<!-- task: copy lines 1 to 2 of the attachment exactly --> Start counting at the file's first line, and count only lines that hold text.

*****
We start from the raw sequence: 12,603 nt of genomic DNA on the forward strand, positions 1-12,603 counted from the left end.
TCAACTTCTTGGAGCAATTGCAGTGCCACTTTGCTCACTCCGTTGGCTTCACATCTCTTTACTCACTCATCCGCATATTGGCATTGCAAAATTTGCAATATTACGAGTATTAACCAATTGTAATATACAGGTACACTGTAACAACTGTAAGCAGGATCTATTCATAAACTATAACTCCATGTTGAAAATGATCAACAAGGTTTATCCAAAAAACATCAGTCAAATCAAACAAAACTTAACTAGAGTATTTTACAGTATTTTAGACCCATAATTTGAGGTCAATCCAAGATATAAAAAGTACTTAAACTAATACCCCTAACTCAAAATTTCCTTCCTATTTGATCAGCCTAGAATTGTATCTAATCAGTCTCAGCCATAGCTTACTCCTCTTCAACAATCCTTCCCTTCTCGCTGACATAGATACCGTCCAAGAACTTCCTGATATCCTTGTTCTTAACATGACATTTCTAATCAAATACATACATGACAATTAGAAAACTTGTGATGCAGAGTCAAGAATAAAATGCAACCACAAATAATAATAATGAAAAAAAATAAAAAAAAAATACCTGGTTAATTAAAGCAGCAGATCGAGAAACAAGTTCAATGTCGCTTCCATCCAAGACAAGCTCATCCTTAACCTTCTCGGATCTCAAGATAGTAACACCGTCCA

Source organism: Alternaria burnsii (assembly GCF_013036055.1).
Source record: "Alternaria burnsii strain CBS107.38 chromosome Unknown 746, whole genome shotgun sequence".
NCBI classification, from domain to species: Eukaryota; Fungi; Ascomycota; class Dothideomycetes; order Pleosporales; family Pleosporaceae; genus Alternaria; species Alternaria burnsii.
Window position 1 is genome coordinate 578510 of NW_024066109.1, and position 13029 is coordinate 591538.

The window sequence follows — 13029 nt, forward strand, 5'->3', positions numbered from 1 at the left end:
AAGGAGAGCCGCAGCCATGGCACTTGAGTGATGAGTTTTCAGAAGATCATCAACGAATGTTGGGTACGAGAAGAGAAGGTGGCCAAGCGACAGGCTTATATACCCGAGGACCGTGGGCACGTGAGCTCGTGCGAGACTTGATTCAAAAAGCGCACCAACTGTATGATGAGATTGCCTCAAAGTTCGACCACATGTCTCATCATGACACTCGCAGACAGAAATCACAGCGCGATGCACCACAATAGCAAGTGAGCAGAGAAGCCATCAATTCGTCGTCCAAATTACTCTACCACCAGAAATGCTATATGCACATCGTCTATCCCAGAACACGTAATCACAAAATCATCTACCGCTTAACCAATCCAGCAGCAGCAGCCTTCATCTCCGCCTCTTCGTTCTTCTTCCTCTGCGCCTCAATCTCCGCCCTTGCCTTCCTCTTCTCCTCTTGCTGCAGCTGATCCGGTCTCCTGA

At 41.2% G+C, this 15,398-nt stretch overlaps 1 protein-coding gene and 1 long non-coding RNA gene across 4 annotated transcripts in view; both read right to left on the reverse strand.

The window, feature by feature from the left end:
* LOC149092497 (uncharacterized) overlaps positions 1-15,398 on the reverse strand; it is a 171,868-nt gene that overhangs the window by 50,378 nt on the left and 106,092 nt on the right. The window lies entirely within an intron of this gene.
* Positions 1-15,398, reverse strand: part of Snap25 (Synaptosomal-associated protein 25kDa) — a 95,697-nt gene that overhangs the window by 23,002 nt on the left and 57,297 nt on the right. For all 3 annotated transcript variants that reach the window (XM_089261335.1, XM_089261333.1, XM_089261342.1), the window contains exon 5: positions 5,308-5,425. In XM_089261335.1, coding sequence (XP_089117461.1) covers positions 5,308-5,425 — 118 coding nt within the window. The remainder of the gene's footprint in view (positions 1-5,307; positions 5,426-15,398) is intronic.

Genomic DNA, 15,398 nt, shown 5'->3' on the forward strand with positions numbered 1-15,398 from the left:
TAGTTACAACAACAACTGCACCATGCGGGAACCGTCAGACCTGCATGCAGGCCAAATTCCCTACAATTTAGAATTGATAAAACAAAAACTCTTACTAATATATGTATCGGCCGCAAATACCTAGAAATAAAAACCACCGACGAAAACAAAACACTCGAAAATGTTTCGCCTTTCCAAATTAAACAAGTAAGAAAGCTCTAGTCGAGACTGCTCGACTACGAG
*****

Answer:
We start from the raw sequence: 12,603 nt of genomic DNA on the forward strand, positions 1-12,603 counted from the left end.
TCAACTTCTTGGAGCAATTGCAGTGCCACTTTGCTCACTCCGTTGGCTTCACATCTCTTTACTCACTCATCCGCATATTGGCATTGCAAAATTTGCAATATTACGAGTATTAACCAATTGTAATATACAGGTACACTGTAACAACTGTAAGCAGGATCTATTCATAAACTATAACTCCATGTTGAAAATGATCAACAAGGTTTATCCAAAAAACATCAGTCAAATCAAACAAAACTTAACTAGAGTATTTTACAGTATTTTAGACCCATAATTTGAGGTCAATCCAAGATATAAAAAGTACTTAAACTAATACCCCTAACTCAAAATTTCCTTCCTATTTGATCAGCCTAGAATTGTATCTAATCAGTCTCAGCCATAGCTTACTCCTCTTCAACAATCCTTCCCTTCTCGCTGACATAGATACCGTCCAAGAACTTCCTGATATCCTTGTTCTTAACATGACATTTCTAATCAAATACATACATGACAATTAGAAAACTTGTGATGCAGAGTCAAGAATAAAATGCAACCACAAATAATAATAATGAAAAAAAATAAAAAAAAAATACCTGGTTAATTAAAGCAGCAGATCGAGAAACAAGTTCAATGTCGCTTCCATCCAAGACAAGCTCATCCTTAACCTTCTCGGATCTCAAGATAGTAACACCGTCCA